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The Online Learning Experience: A UWC Mahindra College Student and Teacher Look Back

18 March 2021

Mithi (UWC Mahindra College, 2019-2021) from Delhi, and teacher of Spanish, Paola, share their experiences of their online learning journeys that began at UWC Mahindra College (MUWCI) in March 2020 due to the COVID-19 outbreak and continued into the new academic year. Students began arriving back on the MUWCI campus from mid-November, after this interview took place.

How would you sum up your online learning experience in 2020? 

Mithi: If I had to choose one word it would be ‘growth’. The turnaround between having to leave campus and online learning starting was extremely rapid - I think faculty had around two weeks to get it set-up. And so, naturally, last academic year the online learning experience was characterised by teachers and students alike grappling with new territory, trying to work this new journey out together. It has been amazing to see how we all have come together to create a well-structured learning environment, learning how to create a similar experience to the one we had at MUWCI in the virtual space.

Paola: To sum it up, the word I would choose is ‘creativity’. We had to re-design and re-think everything: our classes, our teaching style, while simultaneously reinventing and recreating our community and the ways in which we understand what MUWCI is. We had to examine how we could facilitate the kinds of intercultural interactions that happen in an instant on campus, and which are core to MUWCI and to UWC, in the online space. But after a challenging first few months we now have a robust schedule, and we’re not really missing any concrete aspects of college life: we have college meetings, classes, and about 40-50 Creativity, Activity & Service (CAS) projects that have found a way to work online. But we are also all very tired of sitting in front of screens all day. So each part of the online learning journey had its own challenges.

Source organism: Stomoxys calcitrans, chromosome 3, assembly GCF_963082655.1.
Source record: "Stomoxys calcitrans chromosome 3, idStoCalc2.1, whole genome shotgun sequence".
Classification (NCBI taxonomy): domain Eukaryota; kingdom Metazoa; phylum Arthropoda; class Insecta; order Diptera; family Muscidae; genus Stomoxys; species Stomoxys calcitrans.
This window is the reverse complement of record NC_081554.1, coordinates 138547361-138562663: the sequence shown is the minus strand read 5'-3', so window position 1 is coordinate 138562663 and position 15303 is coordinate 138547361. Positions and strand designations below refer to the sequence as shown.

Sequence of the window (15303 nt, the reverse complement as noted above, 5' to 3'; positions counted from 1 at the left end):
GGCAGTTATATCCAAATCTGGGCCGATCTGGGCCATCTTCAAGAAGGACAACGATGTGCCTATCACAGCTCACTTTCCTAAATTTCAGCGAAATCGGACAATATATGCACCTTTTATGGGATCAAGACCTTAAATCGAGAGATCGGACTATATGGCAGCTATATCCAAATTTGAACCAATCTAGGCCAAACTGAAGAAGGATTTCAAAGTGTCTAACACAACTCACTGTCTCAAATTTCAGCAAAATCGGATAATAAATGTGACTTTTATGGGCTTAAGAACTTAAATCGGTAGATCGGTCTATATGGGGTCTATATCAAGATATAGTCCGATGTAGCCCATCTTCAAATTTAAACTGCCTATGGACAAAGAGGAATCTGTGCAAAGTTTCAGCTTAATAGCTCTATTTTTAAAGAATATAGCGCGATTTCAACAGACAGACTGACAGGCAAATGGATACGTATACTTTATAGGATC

Acknowledging how challenging the past year has been, are there any positives that you can draw from the experience? 

Mithi: At the start of online learning, one of the things I was most concerned about was how we would carry on being changemakers while at home. 

Now a lot of people are taking part in protests at home, engaging with the politics in their nation, having difficult conversations with family and friends - and then sharing those experiences with the rest of us online. It shows that just because you are not on campus, it doesn’t mean that you can’t carry on making change happen in many of the same ways as you would if you were physically at school. This is usually a process that happens after graduation, but for our batch it's happening right now and it’s super empowering. It's like living in two parallel communities at once, and that’s an experience we would not have otherwise had. 

What are the big learnings from this past year that you will carry with you into the next year and beyond? 

Paola: Personally I would just like to say how amazed I have been at the resilience we have shown over the past year as a community. When we had to close the school in March, it was very hard, traumatic even for the students. But still, we found ways to celebrate graduation, we started the new year and have found ways to carry on with the MUWCI traditions and moments that make this experience so special. I feel very proud of UWC, of MUWCI, and of all the teachers and students. None of us are having a good time, and especially for teenagers this is a very complicated experience to be confronted with. So the resilience that the community has shown despite all of that has been awe-inspiring. 

Mithi: It’s true, the community has found a lot of different ways to support each other. Teachers have been so responsive and have done so much for us students. The amount of effort that has gone into upholding this community has been so inspiring to see. One clear example of this is the student government meeting we held in September. Usually, on campus we have a maximum of 30 observers for these meetings, but when we held the online one 170 people attended. That is at least three quarters  of the campus. To see people so engaged with the way life is going right now and willing to come up with new ideas, not because they have to but because they care about this community so much, has been awesome to see. It shows just how much people care about being part of UWC - whether there’s a campus or not, the same MUWCI traditions or not, mud games or not…That is what I’m most proud of.